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Let’s start at the beginning – what is the fear of public speaking?

Fact: if asked what your fears were, the average person would list their fear of public speaking before listing their fear of death. They even have a phobia name for it now – glossophobia! Public speaking is absolutely terrifying for up to most of the population and yet, this skill is absolutely crucial for many careers. The ability to communicate your ideas and concepts in a way that portrays a clear and confident message can really put you in good stead. That’s why this skill is introduced to you in school, furthered in university and is expected to be pretty well-developed by the time you begin your career. 

What causes the fear of public speaking?

Natural response 

By now, we all know about our body’s natural fight-or-flight response to danger. Our body goes into a state of anxiety when we’re afraid to speak publicly. This triggers our fight-or-flight response by kicking into our body’s autonomic nervous system. When we experience this reaction, we are more likely to freeze up in public speaking, which triggers more anxiety and takes us through a vicious cycle of fear. 

Self-confidence

Your self-esteem tends to influence the level of anxiety you feel. Someone who intrinsically believes that they are good at public speaking will experience less anxiety. On the other hand, someone who truly believes that they are worse at public speaking will have a fear of public speaking. These individuals are more likely to have a fight-or-flight response.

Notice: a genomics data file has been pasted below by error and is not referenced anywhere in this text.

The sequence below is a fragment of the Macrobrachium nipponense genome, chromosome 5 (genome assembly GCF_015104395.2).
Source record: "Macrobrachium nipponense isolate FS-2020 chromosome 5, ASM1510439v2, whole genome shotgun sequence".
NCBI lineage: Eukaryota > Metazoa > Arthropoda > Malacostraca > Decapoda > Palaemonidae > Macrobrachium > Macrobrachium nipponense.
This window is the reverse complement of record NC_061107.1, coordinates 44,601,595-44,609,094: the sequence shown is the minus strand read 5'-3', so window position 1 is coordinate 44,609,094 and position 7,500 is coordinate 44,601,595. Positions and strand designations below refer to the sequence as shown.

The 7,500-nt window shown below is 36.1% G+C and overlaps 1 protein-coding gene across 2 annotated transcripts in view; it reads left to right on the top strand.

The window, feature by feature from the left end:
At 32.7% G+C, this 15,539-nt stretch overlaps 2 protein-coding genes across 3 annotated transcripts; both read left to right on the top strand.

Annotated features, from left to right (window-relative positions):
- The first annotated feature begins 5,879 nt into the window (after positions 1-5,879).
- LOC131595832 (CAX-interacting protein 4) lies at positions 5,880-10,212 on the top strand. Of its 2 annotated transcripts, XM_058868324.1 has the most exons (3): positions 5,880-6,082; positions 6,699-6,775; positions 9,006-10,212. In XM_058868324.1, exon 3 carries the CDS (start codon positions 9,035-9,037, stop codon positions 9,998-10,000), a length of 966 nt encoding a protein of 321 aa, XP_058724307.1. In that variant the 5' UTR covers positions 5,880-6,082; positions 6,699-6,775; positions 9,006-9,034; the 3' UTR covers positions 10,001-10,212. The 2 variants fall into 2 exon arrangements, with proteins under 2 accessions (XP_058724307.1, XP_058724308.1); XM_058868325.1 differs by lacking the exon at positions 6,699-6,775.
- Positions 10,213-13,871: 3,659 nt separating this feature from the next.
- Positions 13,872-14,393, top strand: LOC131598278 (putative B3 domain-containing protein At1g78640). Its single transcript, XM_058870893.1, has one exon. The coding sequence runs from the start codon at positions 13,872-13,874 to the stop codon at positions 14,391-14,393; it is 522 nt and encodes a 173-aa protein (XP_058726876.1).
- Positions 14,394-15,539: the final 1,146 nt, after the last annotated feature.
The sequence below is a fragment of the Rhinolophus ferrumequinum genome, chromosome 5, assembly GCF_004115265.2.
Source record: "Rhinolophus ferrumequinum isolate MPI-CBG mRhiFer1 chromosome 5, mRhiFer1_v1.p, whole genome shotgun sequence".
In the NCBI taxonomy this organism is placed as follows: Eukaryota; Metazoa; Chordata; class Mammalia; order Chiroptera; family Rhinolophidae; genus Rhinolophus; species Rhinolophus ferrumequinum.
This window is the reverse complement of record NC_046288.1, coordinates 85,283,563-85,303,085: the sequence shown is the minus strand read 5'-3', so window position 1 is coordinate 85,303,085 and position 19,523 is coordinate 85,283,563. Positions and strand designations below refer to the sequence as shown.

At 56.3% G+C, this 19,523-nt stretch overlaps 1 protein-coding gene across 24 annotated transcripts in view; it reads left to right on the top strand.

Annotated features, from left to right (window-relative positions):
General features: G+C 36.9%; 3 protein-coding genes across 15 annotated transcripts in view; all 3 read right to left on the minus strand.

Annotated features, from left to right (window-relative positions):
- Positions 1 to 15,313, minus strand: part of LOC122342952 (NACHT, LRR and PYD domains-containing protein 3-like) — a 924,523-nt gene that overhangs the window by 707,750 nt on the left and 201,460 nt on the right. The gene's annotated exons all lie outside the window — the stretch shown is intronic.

This occurs when you view public speaking as something that is measured or judged by those who are listening. You are more likely to experience anxiety when you take a performance stance because you experience fear of failure. The contrast of this can be seen when you deliver an informal presentation. If you know your presentation will not be graded or if there are no negative consequences, you will be calmer.  

Environment/context

Another important influencer when speaking publicly is the pressure that comes with the context of your presentation. You will experience more publ-c speaking anxiety if the fate of your job rests upon whether you deliver this speech effectively or not. The more comfortable you are in the context of your presentation, the less anxiety you will experience. 

Practice (or lack thereof)

We’ve all heard how practice makes perfect and you might be rolling your eyes at this point,  but what better way to feel more confident than through repetition of your presentation within the environment that you are going to be speaking in. By becoming familiar with the context you are eliminating some of the fears that might come up when you formally present. 

Fear of rejection

Our fear of rejection is a very important factor that contributes to our fear of public speaking. It stems from a concern that we will be excluded from a social group.  It is an irrational fear that comes from our primal need to survive. We fear that when we perform poorly in our presentation, we will be judged by our peers to the point where they will begin to distance themselves from us.